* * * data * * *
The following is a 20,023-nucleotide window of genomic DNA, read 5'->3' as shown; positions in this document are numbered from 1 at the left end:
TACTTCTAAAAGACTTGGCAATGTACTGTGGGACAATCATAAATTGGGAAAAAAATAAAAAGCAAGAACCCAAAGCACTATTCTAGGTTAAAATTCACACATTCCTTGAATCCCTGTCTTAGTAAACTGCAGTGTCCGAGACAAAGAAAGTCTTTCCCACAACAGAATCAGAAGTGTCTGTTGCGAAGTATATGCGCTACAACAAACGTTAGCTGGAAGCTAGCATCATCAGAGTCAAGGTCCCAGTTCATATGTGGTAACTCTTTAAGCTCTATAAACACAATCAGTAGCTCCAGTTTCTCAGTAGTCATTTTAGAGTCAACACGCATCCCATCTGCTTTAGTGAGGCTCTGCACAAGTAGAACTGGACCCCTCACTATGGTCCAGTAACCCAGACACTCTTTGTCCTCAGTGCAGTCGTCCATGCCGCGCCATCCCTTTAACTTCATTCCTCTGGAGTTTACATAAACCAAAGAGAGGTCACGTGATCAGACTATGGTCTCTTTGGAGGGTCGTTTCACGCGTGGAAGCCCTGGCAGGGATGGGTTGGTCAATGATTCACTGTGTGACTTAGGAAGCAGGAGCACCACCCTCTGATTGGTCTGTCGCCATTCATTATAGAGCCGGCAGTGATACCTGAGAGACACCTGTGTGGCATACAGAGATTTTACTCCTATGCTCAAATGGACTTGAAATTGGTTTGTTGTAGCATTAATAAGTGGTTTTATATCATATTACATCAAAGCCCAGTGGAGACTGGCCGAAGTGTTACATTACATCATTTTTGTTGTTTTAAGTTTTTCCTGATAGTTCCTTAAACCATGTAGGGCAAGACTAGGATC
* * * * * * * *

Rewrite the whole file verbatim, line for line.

The following is a 20,023-nucleotide window of genomic DNA, read 5'->3' as shown; positions in this document are numbered from 1 at the left end:
TACTTCTAAAAGACTTGGCAATGTACTGTGGGACAATCATAAATTGGGAAAAAAATAAAAAGCAAGAACCCAAAGCACTATTCTAGGTTAAAATTCACACATTCCTTGAATCCCTGTCTTAGTAAACTGCAGTGTCCGAGACAAAGAAAGTCTTTCCCACAACAGAATCAGAAGTGTCTGTTGCGAAGTATATGCGCTACAACAAACGTTAGCTGGAAGCTAGCATCATCAGAGTCAAGGTCCCAGTTCATATGTGGTAACTCTTTAAGCTCTATAAACACAATCAGTAGCTCCAGTTTCTCAGTAGTCATTTTAGAGTCAACACGCATCCCATCTGCTTTAGTGAGGCTCTGCACAAGTAGAACTGGACCCCTCACTATGGTCCAGTAACCCAGACACTCTTTGTCCTCAGTGCAGTCGTCCATGCCGCGCCATCCCTTTAACTTCATTCCTCTGGAGTTTACATAAACCAAAGAGAGGTCACGTGATCAGACTATGGTCTCTTTGGAGGGTCGTTTCACGCGTGGAAGCCCTGGCAGGGATGGGTTGGTCAATGATTCACTGTGTGACTTAGGAAGCAGGAGCACCACCCTCTGATTGGTCTGTCGCCATTCATTATAGAGCCGGCAGTGATACCTGAGAGACACCTGTGTGGCATACAGAGATTTTACTCCTATGCTCAAATGGACTTGAAATTGGTTTGTTGTAGCATTAATAAGTGGTTTTATATCATATTACATCAAAGCCCAGTGGAGACTGGCCGAAGTGTTACATTACATCATTTTTGTTGTTTTAAGTTTTTCCTGATAGTTCCTTAAACCATGTAGGGCAAGACTAGGATC